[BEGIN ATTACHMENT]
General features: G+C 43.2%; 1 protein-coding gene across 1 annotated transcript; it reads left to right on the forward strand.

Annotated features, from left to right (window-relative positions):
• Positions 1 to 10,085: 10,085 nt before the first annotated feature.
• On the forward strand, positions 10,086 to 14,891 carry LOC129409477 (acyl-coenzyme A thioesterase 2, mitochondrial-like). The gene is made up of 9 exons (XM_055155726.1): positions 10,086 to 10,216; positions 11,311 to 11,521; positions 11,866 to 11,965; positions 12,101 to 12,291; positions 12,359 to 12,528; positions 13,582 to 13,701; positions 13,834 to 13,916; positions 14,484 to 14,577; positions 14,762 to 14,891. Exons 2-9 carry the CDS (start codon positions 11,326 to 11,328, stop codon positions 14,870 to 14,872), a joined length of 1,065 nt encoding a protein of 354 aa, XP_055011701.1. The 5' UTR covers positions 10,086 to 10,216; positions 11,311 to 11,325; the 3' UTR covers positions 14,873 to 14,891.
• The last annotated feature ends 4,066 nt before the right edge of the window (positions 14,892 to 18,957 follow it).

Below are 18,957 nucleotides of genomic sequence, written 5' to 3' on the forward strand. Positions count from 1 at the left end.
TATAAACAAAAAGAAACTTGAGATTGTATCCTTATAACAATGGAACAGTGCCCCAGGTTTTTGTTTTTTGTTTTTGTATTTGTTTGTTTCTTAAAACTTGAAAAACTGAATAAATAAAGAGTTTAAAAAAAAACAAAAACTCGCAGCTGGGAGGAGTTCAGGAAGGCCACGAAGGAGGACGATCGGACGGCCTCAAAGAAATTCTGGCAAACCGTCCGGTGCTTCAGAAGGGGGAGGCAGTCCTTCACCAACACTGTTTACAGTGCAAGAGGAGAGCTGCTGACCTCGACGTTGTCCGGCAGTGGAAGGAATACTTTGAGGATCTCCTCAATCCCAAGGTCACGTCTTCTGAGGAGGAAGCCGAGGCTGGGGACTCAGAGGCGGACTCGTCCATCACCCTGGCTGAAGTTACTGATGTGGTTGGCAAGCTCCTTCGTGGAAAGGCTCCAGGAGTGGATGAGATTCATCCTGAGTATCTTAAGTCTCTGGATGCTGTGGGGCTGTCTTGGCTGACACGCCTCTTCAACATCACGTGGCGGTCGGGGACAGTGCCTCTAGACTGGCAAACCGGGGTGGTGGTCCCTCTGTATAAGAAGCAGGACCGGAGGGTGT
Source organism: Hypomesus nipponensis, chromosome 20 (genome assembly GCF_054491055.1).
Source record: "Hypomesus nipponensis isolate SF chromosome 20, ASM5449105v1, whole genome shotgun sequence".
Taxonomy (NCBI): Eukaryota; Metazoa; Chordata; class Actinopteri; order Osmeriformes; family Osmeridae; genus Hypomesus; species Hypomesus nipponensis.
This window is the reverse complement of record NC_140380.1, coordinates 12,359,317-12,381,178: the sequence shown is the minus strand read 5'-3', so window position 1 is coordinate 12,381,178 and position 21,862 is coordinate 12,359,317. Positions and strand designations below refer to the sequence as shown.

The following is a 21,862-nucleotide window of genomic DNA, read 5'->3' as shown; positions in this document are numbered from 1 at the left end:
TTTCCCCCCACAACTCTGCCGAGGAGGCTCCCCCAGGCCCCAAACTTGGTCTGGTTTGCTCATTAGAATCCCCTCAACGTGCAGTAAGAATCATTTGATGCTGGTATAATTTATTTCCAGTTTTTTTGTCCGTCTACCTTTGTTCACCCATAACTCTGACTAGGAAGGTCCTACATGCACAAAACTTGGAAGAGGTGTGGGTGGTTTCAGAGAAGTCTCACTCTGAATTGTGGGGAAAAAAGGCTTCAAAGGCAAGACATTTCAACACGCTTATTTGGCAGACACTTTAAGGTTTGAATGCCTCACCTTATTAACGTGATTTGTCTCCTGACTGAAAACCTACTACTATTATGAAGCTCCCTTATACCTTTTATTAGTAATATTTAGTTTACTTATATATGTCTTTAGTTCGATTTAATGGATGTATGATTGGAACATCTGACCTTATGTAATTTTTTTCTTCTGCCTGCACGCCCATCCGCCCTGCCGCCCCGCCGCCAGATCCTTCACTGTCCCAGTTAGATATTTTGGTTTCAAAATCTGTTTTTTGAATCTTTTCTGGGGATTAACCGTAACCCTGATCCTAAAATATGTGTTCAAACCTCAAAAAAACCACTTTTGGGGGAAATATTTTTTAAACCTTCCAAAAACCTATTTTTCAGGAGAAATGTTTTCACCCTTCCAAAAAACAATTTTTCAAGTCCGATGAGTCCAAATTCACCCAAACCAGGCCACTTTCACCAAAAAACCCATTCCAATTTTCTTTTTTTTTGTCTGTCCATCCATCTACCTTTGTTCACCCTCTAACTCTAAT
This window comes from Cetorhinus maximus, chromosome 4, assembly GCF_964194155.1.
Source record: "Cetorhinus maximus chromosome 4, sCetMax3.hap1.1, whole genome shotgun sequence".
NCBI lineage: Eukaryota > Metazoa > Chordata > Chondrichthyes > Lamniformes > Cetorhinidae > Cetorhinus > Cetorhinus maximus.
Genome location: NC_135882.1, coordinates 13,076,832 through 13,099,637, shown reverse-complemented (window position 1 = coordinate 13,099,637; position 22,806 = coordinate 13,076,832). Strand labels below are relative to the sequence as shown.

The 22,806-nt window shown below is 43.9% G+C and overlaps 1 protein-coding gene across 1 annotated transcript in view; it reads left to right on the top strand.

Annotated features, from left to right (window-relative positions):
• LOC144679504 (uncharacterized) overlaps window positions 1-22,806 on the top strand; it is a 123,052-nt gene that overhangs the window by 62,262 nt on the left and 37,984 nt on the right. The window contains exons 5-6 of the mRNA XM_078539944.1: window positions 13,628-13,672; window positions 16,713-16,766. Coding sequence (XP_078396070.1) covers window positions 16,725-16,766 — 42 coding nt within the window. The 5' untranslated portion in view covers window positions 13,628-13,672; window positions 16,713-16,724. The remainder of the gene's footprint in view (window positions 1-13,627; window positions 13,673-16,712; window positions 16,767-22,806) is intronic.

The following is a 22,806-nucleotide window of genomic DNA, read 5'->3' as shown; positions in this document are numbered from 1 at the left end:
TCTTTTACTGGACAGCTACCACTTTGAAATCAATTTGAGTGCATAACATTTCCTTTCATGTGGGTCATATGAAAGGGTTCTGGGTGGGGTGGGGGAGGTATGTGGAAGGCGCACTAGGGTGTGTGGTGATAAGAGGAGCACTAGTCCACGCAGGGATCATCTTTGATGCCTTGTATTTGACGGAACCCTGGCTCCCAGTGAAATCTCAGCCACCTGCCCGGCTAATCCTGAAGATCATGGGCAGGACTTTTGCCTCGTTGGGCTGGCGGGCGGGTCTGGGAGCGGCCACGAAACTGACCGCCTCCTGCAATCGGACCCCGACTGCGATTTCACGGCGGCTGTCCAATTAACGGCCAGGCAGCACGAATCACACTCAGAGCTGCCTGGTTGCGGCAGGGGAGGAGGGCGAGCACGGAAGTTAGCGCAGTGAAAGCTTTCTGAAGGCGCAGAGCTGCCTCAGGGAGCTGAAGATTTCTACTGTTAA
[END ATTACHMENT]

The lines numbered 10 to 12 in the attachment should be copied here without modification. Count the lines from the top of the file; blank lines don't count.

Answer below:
Taxonomy (NCBI): Eukaryota; Metazoa; Chordata; class Actinopteri; order Osmeriformes; family Osmeridae; genus Hypomesus; species Hypomesus nipponensis.
This window is the reverse complement of record NC_140380.1, coordinates 12,359,317-12,381,178: the sequence shown is the minus strand read 5'-3', so window position 1 is coordinate 12,381,178 and position 21,862 is coordinate 12,359,317. Positions and strand designations below refer to the sequence as shown.

The following is a 21,862-nucleotide window of genomic DNA, read 5'->3' as shown; positions in this document are numbered from 1 at the left end: